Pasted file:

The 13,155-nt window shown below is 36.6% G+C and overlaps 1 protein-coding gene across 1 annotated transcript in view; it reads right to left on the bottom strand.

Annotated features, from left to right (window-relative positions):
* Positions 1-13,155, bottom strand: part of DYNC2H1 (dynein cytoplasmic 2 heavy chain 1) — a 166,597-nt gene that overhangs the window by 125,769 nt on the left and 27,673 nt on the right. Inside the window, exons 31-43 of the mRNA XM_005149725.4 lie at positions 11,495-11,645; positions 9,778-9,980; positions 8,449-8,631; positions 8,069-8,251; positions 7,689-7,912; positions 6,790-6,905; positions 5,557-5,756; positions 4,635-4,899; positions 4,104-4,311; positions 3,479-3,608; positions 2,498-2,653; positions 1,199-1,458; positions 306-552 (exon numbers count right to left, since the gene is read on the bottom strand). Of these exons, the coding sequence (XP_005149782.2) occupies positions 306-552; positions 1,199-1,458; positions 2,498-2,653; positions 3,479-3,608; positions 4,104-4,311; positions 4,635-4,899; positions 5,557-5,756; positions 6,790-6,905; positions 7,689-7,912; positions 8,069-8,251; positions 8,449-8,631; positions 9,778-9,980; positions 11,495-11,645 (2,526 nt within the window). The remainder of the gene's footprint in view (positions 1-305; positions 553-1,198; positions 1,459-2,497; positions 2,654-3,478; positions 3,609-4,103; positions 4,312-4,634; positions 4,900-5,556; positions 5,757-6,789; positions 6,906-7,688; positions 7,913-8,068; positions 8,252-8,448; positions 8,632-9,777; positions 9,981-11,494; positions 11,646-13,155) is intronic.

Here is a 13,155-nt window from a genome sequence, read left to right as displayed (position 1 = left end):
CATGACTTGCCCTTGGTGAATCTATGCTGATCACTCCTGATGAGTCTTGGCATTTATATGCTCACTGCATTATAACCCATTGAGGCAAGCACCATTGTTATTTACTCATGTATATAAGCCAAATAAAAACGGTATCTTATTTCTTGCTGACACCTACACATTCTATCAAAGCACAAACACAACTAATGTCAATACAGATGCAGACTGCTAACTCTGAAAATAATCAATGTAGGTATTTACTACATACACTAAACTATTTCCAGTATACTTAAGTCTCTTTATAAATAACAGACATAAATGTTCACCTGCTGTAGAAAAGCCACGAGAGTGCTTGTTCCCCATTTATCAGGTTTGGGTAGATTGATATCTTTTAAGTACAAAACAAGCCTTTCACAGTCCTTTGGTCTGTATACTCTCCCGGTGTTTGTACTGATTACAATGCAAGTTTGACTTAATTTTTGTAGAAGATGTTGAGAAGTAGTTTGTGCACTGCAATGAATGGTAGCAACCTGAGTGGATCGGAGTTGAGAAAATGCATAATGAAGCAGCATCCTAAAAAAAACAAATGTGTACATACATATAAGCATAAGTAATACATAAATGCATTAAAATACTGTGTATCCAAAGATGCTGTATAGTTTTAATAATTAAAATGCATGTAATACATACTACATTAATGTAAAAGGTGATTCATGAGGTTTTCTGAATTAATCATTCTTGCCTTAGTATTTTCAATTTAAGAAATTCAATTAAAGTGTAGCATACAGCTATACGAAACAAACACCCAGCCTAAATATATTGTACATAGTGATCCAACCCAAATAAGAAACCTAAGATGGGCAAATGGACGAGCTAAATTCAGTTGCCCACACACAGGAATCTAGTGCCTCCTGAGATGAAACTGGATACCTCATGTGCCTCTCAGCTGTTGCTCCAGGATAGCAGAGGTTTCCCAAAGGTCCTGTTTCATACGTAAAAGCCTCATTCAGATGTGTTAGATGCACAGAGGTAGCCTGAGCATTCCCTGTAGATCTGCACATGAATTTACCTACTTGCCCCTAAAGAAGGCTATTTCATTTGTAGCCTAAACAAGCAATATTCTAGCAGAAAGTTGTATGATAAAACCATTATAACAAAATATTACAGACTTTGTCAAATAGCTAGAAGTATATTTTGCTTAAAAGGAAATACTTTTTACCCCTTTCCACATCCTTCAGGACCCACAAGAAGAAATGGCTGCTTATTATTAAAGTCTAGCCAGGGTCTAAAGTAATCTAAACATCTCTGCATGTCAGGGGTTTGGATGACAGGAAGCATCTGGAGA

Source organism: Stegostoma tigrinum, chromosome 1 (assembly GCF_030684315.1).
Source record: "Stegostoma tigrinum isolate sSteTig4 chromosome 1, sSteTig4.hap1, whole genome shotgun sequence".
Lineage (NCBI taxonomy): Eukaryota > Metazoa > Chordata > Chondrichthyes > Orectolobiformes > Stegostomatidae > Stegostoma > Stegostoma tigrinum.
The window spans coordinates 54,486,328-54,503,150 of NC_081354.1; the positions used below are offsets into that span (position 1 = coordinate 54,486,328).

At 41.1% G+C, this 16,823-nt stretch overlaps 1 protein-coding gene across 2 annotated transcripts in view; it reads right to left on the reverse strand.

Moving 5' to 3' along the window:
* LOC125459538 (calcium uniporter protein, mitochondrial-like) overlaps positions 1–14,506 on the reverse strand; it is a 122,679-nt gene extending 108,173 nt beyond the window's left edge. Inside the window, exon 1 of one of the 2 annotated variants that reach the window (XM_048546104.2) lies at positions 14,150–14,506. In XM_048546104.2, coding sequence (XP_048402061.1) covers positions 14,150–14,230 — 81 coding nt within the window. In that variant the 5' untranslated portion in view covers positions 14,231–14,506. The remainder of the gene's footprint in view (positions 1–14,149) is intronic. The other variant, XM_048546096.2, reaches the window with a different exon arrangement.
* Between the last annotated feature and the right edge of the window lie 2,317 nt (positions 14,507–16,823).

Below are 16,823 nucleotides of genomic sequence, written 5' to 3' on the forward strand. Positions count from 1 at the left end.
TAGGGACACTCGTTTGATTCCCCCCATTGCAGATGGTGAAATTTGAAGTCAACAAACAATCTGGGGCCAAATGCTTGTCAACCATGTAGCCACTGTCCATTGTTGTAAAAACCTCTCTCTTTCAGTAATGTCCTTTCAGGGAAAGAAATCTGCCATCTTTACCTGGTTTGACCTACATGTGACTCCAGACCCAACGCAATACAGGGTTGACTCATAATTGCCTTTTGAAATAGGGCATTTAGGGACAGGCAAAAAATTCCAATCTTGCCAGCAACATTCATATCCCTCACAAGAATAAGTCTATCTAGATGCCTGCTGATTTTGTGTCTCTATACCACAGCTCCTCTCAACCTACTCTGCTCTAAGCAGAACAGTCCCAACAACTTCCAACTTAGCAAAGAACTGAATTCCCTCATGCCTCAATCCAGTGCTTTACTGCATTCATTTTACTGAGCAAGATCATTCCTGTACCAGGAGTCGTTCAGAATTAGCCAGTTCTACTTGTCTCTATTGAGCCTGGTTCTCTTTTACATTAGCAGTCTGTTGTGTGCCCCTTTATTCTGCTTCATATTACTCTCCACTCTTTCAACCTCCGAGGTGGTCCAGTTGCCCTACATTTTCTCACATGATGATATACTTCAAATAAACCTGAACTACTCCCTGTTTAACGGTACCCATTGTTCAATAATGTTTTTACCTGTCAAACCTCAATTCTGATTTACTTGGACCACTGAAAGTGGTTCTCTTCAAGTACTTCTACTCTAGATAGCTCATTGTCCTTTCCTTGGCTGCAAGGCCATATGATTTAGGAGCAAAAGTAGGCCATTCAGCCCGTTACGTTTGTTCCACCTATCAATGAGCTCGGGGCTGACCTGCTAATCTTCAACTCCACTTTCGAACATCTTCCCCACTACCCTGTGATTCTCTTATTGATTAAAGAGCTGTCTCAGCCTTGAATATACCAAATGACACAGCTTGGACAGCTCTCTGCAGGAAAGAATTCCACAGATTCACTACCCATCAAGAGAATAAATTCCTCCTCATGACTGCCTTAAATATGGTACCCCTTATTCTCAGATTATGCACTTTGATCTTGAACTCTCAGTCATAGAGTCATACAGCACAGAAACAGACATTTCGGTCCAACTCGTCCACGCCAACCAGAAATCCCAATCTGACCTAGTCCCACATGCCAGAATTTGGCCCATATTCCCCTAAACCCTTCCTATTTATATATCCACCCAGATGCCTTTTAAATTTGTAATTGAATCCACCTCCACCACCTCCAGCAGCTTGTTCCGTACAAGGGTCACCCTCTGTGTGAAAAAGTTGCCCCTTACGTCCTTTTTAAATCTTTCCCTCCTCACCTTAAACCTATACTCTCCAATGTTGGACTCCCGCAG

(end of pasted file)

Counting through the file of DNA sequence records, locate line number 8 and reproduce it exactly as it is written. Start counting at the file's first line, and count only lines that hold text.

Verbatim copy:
Lineage (NCBI taxonomy): Eukaryota > Metazoa > Chordata > Chondrichthyes > Orectolobiformes > Stegostomatidae > Stegostoma > Stegostoma tigrinum.